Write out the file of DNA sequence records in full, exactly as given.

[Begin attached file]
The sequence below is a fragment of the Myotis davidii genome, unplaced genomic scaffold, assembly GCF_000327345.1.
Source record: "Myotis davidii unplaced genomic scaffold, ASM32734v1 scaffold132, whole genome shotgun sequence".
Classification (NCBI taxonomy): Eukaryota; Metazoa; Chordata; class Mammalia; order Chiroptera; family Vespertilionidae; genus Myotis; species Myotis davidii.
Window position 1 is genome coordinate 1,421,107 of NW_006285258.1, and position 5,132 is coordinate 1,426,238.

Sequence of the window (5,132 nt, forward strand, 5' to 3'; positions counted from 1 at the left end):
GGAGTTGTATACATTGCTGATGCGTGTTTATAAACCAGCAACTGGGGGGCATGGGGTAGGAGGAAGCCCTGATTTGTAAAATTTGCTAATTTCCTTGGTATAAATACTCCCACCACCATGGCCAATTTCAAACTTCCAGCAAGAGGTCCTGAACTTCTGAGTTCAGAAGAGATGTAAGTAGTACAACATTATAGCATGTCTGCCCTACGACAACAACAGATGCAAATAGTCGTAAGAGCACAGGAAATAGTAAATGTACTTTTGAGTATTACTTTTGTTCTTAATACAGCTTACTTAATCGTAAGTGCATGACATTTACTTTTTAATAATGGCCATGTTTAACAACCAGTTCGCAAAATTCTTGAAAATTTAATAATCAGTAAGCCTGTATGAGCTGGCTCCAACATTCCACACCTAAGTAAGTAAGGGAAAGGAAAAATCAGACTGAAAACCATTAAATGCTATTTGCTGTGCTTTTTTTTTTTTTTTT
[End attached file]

The sequence below is a fragment of the Myotis davidii genome, unplaced genomic scaffold, assembly GCF_000327345.1.
Source record: "Myotis davidii unplaced genomic scaffold, ASM32734v1 scaffold132, whole genome shotgun sequence".
Classification (NCBI taxonomy): Eukaryota; Metazoa; Chordata; class Mammalia; order Chiroptera; family Vespertilionidae; genus Myotis; species Myotis davidii.
Window position 1 is genome coordinate 1,421,107 of NW_006285258.1, and position 5,132 is coordinate 1,426,238.

Sequence of the window (5,132 nt, forward strand, 5' to 3'; positions counted from 1 at the left end):
GGAGTTGTATACATTGCTGATGCGTGTTTATAAACCAGCAACTGGGGGGCATGGGGTAGGAGGAAGCCCTGATTTGTAAAATTTGCTAATTTCCTTGGTATAAATACTCCCACCACCATGGCCAATTTCAAACTTCCAGCAAGAGGTCCTGAACTTCTGAGTTCAGAAGAGATGTAAGTAGTACAACATTATAGCATGTCTGCCCTACGACAACAACAGATGCAAATAGTCGTAAGAGCACAGGAAATAGTAAATGTACTTTTGAGTATTACTTTTGTTCTTAATACAGCTTACTTAATCGTAAGTGCATGACATTTACTTTTTAATAATGGCCATGTTTAACAACCAGTTCGCAAAATTCTTGAAAATTTAATAATCAGTAAGCCTGTATGAGCTGGCTCCAACATTCCACACCTAAGTAAGTAAGGGAAAGGAAAAATCAGACTGAAAACCATTAAATGCTATTTGCTGTGCTTTTTTTTTTTTTTTT